Although Ronson’s book is essentially about shame, it’s the parts about the internet which are by far the most fascinating. If you travel here regularly, you know that the virtual world is ruled by energy and entropy, and given there are so few attempts to control what happens, we get a pretty accurate portrait of what unrestrained human energy can do. It’s essentially a junior school playground without enough dinner ladies. We know the internet is a place where wonderful things can happen, but it can be vicious and spiteful too. We need laws here, not least because this book shows us that the law is much kinder than we are.

In the absence of those laws, though, perhaps all would-be online shamers might consider one important distinction: attack the issue, and not the person.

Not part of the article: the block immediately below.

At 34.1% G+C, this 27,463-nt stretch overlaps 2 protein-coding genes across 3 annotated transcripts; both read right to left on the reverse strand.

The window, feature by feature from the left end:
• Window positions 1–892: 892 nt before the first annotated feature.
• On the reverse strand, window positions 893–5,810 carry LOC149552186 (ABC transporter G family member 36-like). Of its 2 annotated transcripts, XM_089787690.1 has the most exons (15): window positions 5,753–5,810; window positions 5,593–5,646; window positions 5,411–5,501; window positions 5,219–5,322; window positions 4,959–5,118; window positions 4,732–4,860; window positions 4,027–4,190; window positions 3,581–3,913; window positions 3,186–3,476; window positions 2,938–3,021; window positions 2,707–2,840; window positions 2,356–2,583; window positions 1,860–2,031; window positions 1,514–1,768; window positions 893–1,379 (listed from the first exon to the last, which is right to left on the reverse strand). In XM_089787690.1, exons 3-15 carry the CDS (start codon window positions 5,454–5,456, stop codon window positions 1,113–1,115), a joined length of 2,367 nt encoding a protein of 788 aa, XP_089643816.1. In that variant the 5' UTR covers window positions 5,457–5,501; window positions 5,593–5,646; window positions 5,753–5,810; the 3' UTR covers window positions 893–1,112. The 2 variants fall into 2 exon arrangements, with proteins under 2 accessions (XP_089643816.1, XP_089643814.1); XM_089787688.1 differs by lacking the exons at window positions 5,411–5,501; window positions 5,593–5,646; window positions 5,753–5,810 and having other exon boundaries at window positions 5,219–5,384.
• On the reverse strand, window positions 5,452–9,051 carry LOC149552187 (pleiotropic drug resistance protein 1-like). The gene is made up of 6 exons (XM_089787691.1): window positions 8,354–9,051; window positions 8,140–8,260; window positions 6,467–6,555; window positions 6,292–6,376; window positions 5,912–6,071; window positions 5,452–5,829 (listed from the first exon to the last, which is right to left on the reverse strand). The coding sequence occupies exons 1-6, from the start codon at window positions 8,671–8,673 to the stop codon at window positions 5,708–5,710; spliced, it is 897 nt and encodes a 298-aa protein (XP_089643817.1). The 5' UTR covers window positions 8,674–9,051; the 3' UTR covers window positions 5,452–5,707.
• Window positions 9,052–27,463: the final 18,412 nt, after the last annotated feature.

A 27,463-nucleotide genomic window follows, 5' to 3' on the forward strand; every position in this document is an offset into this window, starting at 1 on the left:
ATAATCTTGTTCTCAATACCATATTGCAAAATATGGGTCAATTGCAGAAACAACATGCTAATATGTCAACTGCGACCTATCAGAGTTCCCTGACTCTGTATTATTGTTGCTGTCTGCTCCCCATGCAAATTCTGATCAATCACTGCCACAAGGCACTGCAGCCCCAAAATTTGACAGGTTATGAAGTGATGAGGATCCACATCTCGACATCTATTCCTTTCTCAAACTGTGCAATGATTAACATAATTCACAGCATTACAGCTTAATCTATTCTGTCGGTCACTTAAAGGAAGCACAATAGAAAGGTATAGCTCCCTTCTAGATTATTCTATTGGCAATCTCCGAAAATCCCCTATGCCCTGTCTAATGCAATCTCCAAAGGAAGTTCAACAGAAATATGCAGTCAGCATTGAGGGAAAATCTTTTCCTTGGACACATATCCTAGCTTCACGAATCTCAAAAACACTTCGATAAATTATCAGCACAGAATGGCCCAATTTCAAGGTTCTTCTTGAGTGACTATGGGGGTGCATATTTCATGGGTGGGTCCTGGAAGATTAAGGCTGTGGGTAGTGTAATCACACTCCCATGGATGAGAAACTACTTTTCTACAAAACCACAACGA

32 thoughts on “Internet Shaming: Why The End Doesn’t Justify The (Being) Mean

  1. I’ve noticed that this has been talked about a great deal in the press and online. It’s extraordinarily easy for things to gain ground on social media,Twitter in particular. Another example I’d add to Ronson’s list is Tim Hunt, the scientist hounded out of his job for his feeble ‘joke’ about women in laboratories which became a red rag to the Twitter bull. Yes, it was irritatingly sexist but the response was out of proportion to the offence. There’s an awful of of anger out there, some of it justified, but as you say ‘attack the issue, not the person’.

    • Yes, Tim Hunt is another good example. Of course what he said was foolish and misplaced, but to simply compound it by harassment isn’t the right way to go. When the twitter mob behaves worse than the original offender, how can this possibly be useful?